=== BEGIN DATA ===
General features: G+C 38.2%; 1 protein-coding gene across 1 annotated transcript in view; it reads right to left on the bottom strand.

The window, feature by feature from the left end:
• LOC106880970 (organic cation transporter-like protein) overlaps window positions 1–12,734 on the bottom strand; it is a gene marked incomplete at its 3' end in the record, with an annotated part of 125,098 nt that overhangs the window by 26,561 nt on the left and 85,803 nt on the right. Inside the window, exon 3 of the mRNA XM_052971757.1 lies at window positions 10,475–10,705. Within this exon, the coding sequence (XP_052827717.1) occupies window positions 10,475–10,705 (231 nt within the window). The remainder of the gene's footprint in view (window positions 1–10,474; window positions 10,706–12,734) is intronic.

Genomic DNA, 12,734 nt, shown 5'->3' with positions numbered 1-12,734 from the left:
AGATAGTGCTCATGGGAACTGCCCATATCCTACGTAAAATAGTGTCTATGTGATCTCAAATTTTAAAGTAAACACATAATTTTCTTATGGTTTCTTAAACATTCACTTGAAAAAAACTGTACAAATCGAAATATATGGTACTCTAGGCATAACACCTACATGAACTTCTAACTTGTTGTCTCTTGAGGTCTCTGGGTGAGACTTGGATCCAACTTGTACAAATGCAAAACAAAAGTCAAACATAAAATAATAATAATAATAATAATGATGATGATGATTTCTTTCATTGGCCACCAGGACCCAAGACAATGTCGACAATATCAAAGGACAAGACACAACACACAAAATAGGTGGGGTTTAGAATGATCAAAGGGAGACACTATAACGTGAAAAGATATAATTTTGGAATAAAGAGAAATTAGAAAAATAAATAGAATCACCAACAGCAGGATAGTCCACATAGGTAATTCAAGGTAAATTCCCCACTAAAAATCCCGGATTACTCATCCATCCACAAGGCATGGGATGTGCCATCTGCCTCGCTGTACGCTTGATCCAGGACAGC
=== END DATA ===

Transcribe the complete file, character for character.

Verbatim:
General features: G+C 38.2%; 1 protein-coding gene across 1 annotated transcript in view; it reads right to left on the bottom strand.

The window, feature by feature from the left end:
• LOC106880970 (organic cation transporter-like protein) overlaps window positions 1–12,734 on the bottom strand; it is a gene marked incomplete at its 3' end in the record, with an annotated part of 125,098 nt that overhangs the window by 26,561 nt on the left and 85,803 nt on the right. Inside the window, exon 3 of the mRNA XM_052971757.1 lies at window positions 10,475–10,705. Within this exon, the coding sequence (XP_052827717.1) occupies window positions 10,475–10,705 (231 nt within the window). The remainder of the gene's footprint in view (window positions 1–10,474; window positions 10,706–12,734) is intronic.

Genomic DNA, 12,734 nt, shown 5'->3' with positions numbered 1-12,734 from the left:
AGATAGTGCTCATGGGAACTGCCCATATCCTACGTAAAATAGTGTCTATGTGATCTCAAATTTTAAAGTAAACACATAATTTTCTTATGGTTTCTTAAACATTCACTTGAAAAAAACTGTACAAATCGAAATATATGGTACTCTAGGCATAACACCTACATGAACTTCTAACTTGTTGTCTCTTGAGGTCTCTGGGTGAGACTTGGATCCAACTTGTACAAATGCAAAACAAAAGTCAAACATAAAATAATAATAATAATAATAATGATGATGATGATTTCTTTCATTGGCCACCAGGACCCAAGACAATGTCGACAATATCAAAGGACAAGACACAACACACAAAATAGGTGGGGTTTAGAATGATCAAAGGGAGACACTATAACGTGAAAAGATATAATTTTGGAATAAAGAGAAATTAGAAAAATAAATAGAATCACCAACAGCAGGATAGTCCACATAGGTAATTCAAGGTAAATTCCCCACTAAAAATCCCGGATTACTCATCCATCCACAAGGCATGGGATGTGCCATCTGCCTCGCTGTACGCTTGATCCAGGACAGC